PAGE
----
Type 2 diabetes, once known as adult-onset or noninsulin-dependent diabetes, affects millions of Americans with an increasing number of diagnoses; in 2010, about 1.9 million new cases of diabetes were diagnosed in people aged 20 years or older. While the development of the disease is more commonly associated with risk factors such as obesity, high blood pressure, and physical inactivity, stress also has a significant impact, scientists believe.

Now Dr. Sharon Toker of Tel Aviv University has found that low levels of social support and high levels of stress in the workplace can accurately predict the development of diabetes over the long term.

Participants in the study were 5,843 men and women, all apparently healthy. Researchers recruited individuals from those who visited a health center in Tel Aviv for a routine physical examination sponsored by their employer. To assess whether physical and psychological strain caused by the work environment could predict the development of diabetes, lead author Dr. Toker and her fellow researchers surveyed the participants according to an "expanded job strain model," which takes into account measures of social support, perceived workload, and perceived control over work pace and objectives.

After the initial interview and examination, the health of all participants was followed for a period of 41 months, over which time 182 participants developed diabetes, reported Dr. Toker. When these results were analyzed in relation to reported work conditions, social support emerged as a strong protective factor against the development of the disease, with supported individuals significantly less at risk for diabetes than their unsupported peers. In fact, participants who reported having a high level of social support at work had a 22 percent lesser chance of developing diabetes over the course of the study.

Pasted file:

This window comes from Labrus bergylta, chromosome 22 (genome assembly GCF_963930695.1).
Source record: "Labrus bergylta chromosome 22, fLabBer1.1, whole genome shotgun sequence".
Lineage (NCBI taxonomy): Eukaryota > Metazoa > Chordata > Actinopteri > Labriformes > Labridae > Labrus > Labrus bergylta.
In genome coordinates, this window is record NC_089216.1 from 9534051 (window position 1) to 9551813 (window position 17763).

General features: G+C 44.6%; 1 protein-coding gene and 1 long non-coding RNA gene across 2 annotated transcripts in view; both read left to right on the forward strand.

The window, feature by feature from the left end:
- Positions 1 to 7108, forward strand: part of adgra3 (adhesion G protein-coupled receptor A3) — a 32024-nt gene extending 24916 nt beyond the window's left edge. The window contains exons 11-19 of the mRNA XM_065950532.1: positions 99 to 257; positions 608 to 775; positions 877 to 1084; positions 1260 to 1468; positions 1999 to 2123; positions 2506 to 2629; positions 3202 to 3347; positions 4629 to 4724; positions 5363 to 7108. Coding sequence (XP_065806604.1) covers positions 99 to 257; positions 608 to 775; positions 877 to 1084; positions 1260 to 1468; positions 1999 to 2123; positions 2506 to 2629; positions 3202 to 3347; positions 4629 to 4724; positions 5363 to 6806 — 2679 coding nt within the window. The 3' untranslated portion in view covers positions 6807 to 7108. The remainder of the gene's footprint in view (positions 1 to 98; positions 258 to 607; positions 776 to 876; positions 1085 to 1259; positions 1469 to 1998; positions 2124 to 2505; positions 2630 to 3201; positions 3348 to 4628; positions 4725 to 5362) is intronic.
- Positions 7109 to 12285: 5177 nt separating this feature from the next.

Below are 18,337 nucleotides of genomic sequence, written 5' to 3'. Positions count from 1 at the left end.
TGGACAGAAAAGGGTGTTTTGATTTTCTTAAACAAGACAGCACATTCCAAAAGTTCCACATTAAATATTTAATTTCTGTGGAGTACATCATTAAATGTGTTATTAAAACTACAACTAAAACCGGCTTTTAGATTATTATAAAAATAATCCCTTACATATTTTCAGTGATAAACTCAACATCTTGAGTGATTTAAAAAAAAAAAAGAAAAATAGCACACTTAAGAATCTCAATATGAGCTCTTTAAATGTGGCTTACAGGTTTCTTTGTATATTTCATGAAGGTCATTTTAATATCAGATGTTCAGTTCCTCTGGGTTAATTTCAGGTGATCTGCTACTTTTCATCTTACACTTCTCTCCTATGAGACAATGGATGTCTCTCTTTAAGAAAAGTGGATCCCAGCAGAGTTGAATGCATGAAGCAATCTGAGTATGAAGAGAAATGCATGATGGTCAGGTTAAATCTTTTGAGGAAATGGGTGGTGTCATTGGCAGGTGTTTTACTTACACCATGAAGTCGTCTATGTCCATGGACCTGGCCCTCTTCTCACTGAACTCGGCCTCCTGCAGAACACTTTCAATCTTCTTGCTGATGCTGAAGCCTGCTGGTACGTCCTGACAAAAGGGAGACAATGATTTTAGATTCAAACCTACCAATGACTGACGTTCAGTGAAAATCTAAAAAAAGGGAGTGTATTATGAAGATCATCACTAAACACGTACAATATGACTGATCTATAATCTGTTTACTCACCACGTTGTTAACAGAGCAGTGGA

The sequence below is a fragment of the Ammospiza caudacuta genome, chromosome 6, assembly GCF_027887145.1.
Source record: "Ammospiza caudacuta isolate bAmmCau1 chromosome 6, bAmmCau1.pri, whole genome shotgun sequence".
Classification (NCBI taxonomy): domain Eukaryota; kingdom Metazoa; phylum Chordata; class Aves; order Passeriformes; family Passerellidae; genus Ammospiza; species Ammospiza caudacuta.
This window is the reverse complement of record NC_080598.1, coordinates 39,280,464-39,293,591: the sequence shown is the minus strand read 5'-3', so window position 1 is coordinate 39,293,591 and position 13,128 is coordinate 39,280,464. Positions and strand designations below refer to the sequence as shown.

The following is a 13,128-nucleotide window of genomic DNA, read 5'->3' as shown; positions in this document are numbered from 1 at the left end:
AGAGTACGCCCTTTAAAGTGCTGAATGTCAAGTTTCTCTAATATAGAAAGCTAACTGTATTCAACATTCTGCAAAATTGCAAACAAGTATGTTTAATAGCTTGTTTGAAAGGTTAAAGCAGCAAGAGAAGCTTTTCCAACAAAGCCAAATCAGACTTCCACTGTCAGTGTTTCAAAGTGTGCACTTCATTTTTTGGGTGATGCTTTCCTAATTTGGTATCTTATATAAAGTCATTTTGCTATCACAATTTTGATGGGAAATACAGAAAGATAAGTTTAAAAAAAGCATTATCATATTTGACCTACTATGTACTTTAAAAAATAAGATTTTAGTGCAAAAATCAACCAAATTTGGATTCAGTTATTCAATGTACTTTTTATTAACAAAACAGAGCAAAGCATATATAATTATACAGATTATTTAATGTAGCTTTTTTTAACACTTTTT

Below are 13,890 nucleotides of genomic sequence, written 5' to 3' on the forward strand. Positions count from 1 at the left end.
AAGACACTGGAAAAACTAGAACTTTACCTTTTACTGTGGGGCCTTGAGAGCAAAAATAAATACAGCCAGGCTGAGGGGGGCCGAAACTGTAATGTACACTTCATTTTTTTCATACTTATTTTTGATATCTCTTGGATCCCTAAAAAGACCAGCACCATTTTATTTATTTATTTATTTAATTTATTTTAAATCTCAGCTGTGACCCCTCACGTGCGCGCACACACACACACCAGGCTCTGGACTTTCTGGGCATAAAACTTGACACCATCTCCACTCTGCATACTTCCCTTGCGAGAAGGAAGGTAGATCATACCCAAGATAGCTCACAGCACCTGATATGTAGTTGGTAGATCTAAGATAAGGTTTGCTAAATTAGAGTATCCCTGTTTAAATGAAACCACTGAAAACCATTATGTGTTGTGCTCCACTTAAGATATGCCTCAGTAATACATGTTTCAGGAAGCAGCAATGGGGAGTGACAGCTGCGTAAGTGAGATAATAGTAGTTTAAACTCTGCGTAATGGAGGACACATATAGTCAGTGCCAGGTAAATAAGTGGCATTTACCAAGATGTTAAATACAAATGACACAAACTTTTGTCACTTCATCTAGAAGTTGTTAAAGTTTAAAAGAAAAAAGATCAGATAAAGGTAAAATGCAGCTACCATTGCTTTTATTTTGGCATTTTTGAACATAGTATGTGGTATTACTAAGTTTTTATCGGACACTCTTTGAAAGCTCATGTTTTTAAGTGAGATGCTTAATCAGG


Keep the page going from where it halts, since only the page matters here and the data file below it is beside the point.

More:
Yet, workload was also correlated with disease development, with employees who felt either overworked or underworked being at increased risk; those who described themselves as either over- or under-worked were 18 percent more likely to develop the disease.

"You don't want to see working populations have an increasing rate of diabetes. It's costly to both employees and employers, resulting in absenteeism and triggering expensive medical insurance," said Dr. Toker who explained that her findings showed a worrying rise in the rate of diabetes in the middle-aged cohort, which had a mean age of 48.

Employees are putting in more hours than ever before while technology allows for constant connection, which often increases workloads. Yet another finding of the study - that a too-small workload is as harmful as a too-large workload - thwarts the expectation that dramatically reducing the load of a busy employee might shift health outcomes in a positive direction. The results highlight some of the negative effects of our changing work environment, said Dr. Toker.

Toker S, Shirom A, Melamed S, Armon G. Work characteristics as predictors of diabetes incidence among apparently healthy employees. Journal of Occupational Health Psychology. Jul 2012; 17:3. http://psycnet.apa.org/index.cfm?fa=search.displayRecord&id=8F12D4DA-A6B3-3698-2604-8C30769F0FBA&resultID=1&page=1&dbTab=pa. Accessed May 10, 2013.